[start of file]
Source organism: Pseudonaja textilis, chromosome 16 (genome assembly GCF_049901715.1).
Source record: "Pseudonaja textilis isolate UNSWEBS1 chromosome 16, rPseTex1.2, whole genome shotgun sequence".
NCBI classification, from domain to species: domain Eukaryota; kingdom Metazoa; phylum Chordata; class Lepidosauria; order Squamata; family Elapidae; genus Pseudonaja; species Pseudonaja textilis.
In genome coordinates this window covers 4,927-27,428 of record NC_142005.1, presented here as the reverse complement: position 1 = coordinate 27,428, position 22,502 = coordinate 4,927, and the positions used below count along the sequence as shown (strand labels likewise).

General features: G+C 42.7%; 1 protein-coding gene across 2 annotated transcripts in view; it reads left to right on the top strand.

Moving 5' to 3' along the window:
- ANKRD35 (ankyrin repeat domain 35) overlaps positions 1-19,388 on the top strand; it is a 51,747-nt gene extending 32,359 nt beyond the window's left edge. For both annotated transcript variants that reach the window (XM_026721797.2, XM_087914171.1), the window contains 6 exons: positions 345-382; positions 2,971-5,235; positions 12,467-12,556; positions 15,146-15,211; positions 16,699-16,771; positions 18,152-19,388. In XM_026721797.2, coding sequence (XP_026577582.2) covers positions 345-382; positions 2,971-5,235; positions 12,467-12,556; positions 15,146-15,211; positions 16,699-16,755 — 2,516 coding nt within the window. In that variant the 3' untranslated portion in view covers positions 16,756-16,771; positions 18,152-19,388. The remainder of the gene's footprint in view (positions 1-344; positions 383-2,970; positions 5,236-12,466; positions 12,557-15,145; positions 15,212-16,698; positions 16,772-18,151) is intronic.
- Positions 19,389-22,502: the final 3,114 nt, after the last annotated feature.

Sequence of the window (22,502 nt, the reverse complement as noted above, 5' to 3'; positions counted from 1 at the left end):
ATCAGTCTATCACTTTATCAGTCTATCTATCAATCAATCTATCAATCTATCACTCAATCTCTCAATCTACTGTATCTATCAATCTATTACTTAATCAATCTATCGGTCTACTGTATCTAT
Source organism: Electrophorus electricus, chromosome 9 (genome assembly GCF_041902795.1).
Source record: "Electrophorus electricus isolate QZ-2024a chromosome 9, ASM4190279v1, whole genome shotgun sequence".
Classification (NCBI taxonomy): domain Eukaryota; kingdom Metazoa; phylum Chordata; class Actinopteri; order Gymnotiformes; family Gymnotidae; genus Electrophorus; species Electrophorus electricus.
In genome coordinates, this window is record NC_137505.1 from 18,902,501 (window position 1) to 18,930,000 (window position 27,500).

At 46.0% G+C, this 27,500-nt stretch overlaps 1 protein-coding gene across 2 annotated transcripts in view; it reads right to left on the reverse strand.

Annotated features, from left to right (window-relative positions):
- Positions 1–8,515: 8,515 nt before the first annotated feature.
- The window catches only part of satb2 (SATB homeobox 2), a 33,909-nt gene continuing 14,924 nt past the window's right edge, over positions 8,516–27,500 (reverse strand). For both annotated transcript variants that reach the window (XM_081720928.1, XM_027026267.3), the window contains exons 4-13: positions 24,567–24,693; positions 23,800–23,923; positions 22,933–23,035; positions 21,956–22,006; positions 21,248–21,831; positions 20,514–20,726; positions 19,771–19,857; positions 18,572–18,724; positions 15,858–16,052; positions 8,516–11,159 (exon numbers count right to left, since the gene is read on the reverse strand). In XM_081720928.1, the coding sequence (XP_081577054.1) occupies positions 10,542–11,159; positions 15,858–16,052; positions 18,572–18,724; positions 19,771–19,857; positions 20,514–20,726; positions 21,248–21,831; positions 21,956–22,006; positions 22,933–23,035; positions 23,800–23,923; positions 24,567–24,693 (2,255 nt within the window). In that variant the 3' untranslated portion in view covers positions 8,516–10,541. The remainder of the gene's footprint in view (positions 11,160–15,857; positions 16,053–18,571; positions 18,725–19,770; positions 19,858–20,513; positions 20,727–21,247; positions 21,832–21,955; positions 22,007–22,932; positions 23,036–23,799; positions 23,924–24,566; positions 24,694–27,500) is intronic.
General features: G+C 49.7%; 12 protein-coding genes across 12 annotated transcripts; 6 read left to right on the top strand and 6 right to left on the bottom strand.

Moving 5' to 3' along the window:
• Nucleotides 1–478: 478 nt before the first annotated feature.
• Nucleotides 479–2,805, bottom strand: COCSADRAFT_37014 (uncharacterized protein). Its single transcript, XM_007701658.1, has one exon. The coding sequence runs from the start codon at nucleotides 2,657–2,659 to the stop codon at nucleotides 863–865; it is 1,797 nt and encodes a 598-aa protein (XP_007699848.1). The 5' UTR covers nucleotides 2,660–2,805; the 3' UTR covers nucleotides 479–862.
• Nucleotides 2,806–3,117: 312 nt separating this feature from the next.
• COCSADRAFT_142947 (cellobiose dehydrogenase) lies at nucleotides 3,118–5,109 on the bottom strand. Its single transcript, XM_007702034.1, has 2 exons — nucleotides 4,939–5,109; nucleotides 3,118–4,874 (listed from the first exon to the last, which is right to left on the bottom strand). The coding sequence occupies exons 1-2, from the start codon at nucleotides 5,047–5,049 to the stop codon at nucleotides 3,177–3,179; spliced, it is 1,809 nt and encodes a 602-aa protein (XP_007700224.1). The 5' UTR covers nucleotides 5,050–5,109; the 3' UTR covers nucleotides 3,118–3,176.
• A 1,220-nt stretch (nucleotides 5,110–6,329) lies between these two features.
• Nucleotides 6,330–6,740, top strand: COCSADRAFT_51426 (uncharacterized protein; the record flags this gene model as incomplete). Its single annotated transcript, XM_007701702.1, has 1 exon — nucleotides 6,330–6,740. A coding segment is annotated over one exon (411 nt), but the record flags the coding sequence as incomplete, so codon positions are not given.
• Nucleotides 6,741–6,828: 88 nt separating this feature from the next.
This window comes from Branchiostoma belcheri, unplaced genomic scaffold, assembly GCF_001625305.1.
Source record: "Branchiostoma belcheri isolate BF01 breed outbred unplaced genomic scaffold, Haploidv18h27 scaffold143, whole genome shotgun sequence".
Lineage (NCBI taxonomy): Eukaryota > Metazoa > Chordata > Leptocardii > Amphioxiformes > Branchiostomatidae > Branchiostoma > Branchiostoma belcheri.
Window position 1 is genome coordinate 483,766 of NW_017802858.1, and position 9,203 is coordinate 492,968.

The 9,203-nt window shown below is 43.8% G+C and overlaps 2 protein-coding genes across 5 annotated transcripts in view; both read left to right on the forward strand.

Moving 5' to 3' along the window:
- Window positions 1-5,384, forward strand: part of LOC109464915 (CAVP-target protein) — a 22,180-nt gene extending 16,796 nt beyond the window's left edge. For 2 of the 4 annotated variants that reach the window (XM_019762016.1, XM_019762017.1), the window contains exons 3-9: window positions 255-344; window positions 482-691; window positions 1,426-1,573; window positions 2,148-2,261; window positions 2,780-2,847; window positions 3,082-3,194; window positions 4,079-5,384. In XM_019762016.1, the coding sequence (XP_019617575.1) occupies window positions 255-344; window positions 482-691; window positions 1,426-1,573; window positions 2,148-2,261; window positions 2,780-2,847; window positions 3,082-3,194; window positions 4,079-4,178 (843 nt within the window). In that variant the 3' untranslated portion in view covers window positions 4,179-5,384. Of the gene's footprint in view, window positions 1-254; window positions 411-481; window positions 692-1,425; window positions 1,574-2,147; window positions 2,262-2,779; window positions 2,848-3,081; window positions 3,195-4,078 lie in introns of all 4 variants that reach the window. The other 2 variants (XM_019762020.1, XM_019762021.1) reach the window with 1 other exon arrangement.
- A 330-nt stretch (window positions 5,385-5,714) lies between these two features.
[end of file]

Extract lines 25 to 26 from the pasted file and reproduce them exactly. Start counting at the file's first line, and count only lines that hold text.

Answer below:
• A 1,220-nt stretch (nucleotides 5,110–6,329) lies between these two features.
• Nucleotides 6,330–6,740, top strand: COCSADRAFT_51426 (uncharacterized protein; the record flags this gene model as incomplete). Its single annotated transcript, XM_007701702.1, has 1 exon — nucleotides 6,330–6,740. A coding segment is annotated over one exon (411 nt), but the record flags the coding sequence as incomplete, so codon positions are not given.